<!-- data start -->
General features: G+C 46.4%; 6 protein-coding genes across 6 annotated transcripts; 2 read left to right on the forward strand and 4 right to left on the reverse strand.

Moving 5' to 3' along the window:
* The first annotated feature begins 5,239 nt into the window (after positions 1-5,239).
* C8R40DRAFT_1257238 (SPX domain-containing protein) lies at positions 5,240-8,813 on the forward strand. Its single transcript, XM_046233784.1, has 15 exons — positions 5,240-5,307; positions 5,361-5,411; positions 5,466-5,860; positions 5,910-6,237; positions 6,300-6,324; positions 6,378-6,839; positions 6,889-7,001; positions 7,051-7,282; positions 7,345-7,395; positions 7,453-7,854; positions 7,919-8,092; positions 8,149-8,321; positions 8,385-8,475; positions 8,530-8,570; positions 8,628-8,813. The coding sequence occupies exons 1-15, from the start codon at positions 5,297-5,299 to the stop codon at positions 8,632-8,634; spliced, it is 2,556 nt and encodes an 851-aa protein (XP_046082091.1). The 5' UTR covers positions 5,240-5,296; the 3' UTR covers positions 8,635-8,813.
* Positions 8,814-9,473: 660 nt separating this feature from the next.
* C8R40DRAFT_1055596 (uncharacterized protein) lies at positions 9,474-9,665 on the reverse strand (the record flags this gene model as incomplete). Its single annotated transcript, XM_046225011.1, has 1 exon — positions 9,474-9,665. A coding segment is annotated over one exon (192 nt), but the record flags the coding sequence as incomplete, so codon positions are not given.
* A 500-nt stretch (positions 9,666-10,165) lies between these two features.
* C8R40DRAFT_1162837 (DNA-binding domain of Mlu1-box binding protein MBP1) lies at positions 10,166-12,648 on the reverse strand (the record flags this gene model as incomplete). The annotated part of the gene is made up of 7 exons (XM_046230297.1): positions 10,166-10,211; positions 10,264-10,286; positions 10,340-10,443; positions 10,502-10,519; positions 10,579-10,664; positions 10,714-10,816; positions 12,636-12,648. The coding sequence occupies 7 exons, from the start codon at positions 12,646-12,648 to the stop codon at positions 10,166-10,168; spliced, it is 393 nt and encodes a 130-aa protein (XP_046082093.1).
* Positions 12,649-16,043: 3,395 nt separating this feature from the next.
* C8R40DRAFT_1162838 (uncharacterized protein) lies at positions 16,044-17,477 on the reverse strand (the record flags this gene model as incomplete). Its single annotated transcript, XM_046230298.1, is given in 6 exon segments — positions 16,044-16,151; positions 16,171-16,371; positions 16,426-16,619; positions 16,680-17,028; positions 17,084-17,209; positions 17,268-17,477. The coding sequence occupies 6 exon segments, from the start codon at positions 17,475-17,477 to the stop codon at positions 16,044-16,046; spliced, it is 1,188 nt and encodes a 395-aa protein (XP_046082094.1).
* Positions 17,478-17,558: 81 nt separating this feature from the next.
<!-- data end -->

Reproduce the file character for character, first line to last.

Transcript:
General features: G+C 46.4%; 6 protein-coding genes across 6 annotated transcripts; 2 read left to right on the forward strand and 4 right to left on the reverse strand.

Moving 5' to 3' along the window:
* The first annotated feature begins 5,239 nt into the window (after positions 1-5,239).
* C8R40DRAFT_1257238 (SPX domain-containing protein) lies at positions 5,240-8,813 on the forward strand. Its single transcript, XM_046233784.1, has 15 exons — positions 5,240-5,307; positions 5,361-5,411; positions 5,466-5,860; positions 5,910-6,237; positions 6,300-6,324; positions 6,378-6,839; positions 6,889-7,001; positions 7,051-7,282; positions 7,345-7,395; positions 7,453-7,854; positions 7,919-8,092; positions 8,149-8,321; positions 8,385-8,475; positions 8,530-8,570; positions 8,628-8,813. The coding sequence occupies exons 1-15, from the start codon at positions 5,297-5,299 to the stop codon at positions 8,632-8,634; spliced, it is 2,556 nt and encodes an 851-aa protein (XP_046082091.1). The 5' UTR covers positions 5,240-5,296; the 3' UTR covers positions 8,635-8,813.
* Positions 8,814-9,473: 660 nt separating this feature from the next.
* C8R40DRAFT_1055596 (uncharacterized protein) lies at positions 9,474-9,665 on the reverse strand (the record flags this gene model as incomplete). Its single annotated transcript, XM_046225011.1, has 1 exon — positions 9,474-9,665. A coding segment is annotated over one exon (192 nt), but the record flags the coding sequence as incomplete, so codon positions are not given.
* A 500-nt stretch (positions 9,666-10,165) lies between these two features.
* C8R40DRAFT_1162837 (DNA-binding domain of Mlu1-box binding protein MBP1) lies at positions 10,166-12,648 on the reverse strand (the record flags this gene model as incomplete). The annotated part of the gene is made up of 7 exons (XM_046230297.1): positions 10,166-10,211; positions 10,264-10,286; positions 10,340-10,443; positions 10,502-10,519; positions 10,579-10,664; positions 10,714-10,816; positions 12,636-12,648. The coding sequence occupies 7 exons, from the start codon at positions 12,646-12,648 to the stop codon at positions 10,166-10,168; spliced, it is 393 nt and encodes a 130-aa protein (XP_046082093.1).
* Positions 12,649-16,043: 3,395 nt separating this feature from the next.
* C8R40DRAFT_1162838 (uncharacterized protein) lies at positions 16,044-17,477 on the reverse strand (the record flags this gene model as incomplete). Its single annotated transcript, XM_046230298.1, is given in 6 exon segments — positions 16,044-16,151; positions 16,171-16,371; positions 16,426-16,619; positions 16,680-17,028; positions 17,084-17,209; positions 17,268-17,477. The coding sequence occupies 6 exon segments, from the start codon at positions 17,475-17,477 to the stop codon at positions 16,044-16,046; spliced, it is 1,188 nt and encodes a 395-aa protein (XP_046082094.1).
* Positions 17,478-17,558: 81 nt separating this feature from the next.